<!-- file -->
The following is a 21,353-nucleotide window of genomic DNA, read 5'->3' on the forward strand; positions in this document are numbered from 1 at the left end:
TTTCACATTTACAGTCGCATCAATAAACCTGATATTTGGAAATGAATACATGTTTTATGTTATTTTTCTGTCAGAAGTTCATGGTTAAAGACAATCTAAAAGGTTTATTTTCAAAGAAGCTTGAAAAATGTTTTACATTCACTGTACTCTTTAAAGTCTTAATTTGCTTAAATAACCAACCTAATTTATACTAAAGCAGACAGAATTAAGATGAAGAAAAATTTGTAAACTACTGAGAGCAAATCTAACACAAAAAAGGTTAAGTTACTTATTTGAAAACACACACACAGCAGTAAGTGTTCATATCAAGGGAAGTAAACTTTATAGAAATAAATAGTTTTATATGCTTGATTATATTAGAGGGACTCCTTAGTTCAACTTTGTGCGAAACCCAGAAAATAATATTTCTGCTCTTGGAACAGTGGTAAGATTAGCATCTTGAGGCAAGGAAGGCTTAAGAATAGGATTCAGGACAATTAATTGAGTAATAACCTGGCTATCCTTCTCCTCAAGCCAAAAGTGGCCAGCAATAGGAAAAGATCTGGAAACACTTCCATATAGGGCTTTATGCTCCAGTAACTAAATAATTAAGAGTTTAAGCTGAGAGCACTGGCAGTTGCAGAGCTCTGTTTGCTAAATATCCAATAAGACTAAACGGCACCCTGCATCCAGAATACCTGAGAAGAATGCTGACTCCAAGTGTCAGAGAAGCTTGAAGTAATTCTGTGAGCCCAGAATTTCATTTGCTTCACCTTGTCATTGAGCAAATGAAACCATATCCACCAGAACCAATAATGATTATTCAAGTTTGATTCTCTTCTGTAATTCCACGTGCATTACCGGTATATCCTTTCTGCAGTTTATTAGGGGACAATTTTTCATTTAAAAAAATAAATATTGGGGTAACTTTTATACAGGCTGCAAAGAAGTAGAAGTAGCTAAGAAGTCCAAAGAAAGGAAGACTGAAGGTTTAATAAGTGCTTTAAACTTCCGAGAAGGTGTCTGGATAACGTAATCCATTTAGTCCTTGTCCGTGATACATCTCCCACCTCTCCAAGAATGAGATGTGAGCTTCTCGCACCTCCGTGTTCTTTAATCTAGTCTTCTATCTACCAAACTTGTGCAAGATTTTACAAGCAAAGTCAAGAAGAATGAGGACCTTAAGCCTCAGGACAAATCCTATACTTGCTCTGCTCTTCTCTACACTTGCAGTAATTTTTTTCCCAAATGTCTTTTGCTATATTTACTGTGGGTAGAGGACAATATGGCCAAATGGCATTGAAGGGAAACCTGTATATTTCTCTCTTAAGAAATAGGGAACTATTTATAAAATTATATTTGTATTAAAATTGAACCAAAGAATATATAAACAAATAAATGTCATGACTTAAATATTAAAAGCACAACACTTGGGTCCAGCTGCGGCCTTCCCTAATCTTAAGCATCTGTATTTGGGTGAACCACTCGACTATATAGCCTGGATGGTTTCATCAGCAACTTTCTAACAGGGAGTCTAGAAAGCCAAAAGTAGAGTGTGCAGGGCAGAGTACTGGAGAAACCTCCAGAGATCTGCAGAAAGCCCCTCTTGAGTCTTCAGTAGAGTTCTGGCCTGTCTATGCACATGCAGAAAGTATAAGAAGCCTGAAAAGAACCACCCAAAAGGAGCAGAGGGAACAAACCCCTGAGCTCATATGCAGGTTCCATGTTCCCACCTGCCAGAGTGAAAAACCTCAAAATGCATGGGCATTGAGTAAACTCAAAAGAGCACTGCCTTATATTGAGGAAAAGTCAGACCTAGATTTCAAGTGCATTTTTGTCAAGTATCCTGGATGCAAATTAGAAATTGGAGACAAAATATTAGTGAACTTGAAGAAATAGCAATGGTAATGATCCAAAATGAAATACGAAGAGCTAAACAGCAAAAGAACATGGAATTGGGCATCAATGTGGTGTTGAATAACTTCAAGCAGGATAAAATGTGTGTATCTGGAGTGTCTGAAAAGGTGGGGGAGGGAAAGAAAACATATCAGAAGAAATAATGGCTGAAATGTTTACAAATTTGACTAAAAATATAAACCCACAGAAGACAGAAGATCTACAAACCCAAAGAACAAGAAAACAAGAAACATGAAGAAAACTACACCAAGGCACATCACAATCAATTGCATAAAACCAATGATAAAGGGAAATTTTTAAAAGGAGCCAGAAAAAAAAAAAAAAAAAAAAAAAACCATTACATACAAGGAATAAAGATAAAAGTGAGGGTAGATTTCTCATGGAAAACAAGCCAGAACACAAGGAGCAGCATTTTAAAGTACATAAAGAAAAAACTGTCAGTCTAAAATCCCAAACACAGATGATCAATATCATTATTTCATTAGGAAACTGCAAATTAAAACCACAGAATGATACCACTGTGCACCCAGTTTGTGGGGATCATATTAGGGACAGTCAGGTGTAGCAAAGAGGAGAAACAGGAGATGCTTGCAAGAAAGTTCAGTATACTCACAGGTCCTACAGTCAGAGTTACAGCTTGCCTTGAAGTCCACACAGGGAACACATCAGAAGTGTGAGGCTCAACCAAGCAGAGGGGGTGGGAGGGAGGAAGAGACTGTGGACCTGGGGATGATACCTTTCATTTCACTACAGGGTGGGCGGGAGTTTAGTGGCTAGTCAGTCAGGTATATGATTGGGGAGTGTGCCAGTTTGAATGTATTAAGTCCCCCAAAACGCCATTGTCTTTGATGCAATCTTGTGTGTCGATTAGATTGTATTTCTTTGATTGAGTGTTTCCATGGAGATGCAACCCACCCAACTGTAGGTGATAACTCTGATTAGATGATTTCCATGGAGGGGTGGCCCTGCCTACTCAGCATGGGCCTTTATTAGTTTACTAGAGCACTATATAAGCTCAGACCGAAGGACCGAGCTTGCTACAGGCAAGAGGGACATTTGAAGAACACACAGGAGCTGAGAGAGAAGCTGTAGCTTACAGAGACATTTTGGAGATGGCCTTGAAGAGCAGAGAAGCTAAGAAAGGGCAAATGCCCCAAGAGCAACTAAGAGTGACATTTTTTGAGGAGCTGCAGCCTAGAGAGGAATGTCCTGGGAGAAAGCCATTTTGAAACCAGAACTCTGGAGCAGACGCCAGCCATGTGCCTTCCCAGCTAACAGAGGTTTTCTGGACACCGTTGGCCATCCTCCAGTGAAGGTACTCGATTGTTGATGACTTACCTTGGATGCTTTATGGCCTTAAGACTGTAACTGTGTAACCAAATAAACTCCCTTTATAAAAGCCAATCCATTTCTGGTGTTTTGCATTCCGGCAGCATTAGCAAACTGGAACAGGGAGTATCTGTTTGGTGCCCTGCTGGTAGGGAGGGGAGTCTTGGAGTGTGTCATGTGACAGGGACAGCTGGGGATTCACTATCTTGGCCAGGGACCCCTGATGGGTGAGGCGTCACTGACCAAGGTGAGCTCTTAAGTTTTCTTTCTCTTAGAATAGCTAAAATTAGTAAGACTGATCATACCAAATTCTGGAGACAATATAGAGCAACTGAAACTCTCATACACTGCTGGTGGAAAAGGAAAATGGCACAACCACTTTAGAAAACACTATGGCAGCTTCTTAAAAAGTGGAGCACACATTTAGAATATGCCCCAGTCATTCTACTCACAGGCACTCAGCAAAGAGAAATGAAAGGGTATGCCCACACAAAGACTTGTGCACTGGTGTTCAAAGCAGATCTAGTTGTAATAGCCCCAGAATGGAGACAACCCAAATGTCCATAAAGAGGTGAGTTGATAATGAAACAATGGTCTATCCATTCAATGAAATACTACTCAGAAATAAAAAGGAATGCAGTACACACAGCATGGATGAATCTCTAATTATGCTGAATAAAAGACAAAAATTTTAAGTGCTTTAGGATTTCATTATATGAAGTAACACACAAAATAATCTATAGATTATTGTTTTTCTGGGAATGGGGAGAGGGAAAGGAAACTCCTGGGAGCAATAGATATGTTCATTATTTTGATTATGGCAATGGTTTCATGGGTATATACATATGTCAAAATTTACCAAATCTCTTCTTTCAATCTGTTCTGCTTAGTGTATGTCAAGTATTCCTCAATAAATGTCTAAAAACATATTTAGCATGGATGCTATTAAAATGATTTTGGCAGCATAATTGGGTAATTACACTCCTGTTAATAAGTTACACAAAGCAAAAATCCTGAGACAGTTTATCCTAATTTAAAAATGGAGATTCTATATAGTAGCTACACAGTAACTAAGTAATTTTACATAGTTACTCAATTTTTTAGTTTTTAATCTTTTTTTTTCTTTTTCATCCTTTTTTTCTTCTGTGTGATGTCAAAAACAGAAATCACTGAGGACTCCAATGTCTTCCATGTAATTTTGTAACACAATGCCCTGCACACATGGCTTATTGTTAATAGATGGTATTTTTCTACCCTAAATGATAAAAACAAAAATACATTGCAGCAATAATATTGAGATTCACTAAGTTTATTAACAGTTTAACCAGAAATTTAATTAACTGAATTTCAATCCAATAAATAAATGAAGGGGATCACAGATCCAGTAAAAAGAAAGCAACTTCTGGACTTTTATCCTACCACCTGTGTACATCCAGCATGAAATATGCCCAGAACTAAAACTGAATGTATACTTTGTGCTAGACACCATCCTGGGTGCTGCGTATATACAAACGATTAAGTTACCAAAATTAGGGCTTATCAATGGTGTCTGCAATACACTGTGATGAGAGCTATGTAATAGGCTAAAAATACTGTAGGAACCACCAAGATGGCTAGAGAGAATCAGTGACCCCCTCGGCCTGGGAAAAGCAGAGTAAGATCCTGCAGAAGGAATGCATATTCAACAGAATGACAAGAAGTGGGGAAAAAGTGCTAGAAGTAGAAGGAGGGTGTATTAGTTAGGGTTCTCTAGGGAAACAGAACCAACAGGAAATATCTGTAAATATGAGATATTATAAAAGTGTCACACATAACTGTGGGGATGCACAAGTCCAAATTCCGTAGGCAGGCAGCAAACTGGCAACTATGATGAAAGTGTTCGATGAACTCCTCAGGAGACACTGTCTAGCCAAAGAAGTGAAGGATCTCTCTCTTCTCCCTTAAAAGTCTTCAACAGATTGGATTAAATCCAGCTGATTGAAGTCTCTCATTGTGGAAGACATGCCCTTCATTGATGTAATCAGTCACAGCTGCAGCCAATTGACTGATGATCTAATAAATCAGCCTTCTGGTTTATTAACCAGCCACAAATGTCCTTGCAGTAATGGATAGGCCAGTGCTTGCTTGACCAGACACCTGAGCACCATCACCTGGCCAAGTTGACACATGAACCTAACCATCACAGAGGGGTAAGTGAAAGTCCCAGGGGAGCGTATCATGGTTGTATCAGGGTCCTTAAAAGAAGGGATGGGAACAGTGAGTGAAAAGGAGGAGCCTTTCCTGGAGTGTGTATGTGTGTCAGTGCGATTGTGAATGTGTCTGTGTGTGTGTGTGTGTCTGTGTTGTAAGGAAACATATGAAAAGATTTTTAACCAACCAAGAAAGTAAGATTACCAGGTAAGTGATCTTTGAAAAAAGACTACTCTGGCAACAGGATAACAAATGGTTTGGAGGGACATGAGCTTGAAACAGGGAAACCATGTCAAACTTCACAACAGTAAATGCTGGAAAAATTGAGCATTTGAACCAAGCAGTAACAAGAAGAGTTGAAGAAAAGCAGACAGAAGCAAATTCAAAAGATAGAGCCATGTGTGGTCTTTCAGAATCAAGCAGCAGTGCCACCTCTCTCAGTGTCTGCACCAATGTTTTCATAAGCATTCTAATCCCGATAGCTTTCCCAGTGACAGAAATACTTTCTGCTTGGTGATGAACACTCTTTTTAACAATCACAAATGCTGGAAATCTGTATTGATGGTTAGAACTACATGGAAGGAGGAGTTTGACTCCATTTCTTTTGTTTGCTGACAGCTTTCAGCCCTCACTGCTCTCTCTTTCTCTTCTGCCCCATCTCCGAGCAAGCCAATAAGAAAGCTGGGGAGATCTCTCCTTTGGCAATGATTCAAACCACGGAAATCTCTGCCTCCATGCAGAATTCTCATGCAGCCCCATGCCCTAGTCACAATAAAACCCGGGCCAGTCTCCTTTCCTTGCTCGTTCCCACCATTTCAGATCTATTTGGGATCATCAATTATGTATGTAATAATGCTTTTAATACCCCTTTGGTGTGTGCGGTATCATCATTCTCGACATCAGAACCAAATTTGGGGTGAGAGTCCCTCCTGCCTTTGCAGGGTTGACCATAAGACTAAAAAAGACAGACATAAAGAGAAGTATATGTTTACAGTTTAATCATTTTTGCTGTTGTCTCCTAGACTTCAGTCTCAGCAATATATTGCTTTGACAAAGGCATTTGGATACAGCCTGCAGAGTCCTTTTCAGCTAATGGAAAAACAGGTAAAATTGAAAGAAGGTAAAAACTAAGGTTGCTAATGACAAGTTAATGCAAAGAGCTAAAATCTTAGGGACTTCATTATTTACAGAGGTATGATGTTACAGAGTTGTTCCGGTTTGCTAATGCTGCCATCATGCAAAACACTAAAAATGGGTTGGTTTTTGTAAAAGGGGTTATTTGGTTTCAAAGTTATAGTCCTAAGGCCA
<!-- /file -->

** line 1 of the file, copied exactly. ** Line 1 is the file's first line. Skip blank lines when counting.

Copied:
The following is a 21,353-nucleotide window of genomic DNA, read 5'->3' on the forward strand; positions in this document are numbered from 1 at the left end: